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Police union representatives from around the state and other labor officials met with the Cuomo administration Wednesday to discuss the state’s binding arbitration law, which is set to expire at the end of June, several sources said.
Back in January, Gov. Andrew M. Cuomo proposed capping police and firefighters' pay hikes, that are awarded through arbitration, at 2 percent for some communities. The cap would have applied only to municipalities whose property taxes are among the 25 percent highest in the state.
Some unions opposed the idea and legislators didn’t include the proposal in the state budget that went into effect on April 1.
As it stands now, the binding arbitration provision in what’s called the Taylor Law, which bars public workers from striking, would expire at the end of the month if not addressed.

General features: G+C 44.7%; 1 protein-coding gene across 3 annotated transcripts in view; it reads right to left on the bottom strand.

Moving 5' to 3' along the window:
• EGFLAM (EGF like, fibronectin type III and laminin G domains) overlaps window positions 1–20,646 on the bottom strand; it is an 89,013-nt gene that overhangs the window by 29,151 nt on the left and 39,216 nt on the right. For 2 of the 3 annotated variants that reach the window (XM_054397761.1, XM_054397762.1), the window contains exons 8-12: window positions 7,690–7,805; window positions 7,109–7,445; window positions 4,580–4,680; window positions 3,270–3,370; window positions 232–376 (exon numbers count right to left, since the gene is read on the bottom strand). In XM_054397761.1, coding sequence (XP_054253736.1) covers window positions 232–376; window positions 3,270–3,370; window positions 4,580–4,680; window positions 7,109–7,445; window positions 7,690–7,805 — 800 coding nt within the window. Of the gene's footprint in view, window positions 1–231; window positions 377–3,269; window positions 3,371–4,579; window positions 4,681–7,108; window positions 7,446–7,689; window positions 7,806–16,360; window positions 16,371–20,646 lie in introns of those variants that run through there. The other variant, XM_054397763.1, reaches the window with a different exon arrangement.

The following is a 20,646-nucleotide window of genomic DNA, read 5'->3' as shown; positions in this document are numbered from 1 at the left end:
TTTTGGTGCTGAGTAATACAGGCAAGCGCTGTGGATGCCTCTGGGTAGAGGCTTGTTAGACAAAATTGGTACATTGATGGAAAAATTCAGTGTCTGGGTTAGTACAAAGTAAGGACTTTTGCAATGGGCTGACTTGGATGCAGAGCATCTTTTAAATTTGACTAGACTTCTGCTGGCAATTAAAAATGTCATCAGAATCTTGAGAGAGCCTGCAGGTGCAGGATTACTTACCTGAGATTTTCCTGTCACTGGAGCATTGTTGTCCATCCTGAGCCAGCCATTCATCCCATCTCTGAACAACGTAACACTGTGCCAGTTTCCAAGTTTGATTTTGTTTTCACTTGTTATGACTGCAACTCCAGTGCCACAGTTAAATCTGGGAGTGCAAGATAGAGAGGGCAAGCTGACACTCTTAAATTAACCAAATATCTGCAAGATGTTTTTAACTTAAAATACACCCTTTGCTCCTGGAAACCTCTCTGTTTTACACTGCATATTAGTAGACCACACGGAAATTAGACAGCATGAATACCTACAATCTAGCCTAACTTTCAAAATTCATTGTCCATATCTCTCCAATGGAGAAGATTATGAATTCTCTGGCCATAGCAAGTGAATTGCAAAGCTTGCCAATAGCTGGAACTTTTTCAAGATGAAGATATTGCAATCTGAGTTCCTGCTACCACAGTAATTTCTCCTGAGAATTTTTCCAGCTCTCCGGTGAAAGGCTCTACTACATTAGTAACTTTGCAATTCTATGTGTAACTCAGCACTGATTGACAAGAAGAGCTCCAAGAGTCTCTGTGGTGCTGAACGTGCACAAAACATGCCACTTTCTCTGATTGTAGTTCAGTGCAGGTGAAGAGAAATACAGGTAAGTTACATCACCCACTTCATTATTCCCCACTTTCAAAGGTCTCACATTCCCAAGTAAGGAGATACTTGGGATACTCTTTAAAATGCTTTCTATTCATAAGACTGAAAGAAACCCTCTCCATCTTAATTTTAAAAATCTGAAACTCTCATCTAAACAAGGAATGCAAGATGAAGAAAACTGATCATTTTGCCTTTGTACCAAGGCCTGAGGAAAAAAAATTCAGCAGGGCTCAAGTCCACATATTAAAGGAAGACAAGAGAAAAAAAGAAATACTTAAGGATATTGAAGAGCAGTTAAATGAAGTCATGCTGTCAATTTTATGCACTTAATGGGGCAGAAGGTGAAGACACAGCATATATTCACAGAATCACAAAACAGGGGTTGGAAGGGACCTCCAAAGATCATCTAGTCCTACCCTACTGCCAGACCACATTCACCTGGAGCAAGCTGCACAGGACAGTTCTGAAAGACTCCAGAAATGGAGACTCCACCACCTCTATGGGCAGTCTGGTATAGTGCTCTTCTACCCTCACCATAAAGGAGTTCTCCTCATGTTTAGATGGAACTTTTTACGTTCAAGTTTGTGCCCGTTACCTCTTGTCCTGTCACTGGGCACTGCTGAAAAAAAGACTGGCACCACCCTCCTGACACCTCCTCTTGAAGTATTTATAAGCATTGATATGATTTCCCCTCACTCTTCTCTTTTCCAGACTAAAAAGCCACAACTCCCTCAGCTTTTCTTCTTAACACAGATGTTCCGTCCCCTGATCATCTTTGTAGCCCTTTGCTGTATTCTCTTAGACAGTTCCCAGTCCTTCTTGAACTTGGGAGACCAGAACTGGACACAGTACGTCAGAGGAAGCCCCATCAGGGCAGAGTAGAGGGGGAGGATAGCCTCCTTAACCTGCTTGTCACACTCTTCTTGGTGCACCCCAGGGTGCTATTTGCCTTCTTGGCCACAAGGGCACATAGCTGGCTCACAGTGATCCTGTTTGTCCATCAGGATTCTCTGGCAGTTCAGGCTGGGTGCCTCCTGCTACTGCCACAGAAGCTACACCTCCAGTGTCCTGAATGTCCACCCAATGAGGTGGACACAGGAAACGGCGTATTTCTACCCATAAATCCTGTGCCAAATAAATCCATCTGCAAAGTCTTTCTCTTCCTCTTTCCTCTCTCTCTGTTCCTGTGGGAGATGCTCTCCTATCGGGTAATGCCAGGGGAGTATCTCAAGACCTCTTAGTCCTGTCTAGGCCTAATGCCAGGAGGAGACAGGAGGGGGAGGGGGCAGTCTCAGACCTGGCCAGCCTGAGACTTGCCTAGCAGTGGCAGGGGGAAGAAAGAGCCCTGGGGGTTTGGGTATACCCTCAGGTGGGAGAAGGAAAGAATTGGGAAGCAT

Earlier this week, the governor said he’s still looking to change the law.
Wednesday's meeting including police unions, the AFL-CIO and other labor groups, said one labor official who added the meeting was "productive."
"It's still going back and forth," the official said.
“There should be reforms to the binding arbitration system that make the system work better for everyone,” Cuomo said Monday on The Capitol Pressroom, a public radio program. “Just extending it without reform is the less desirable option.”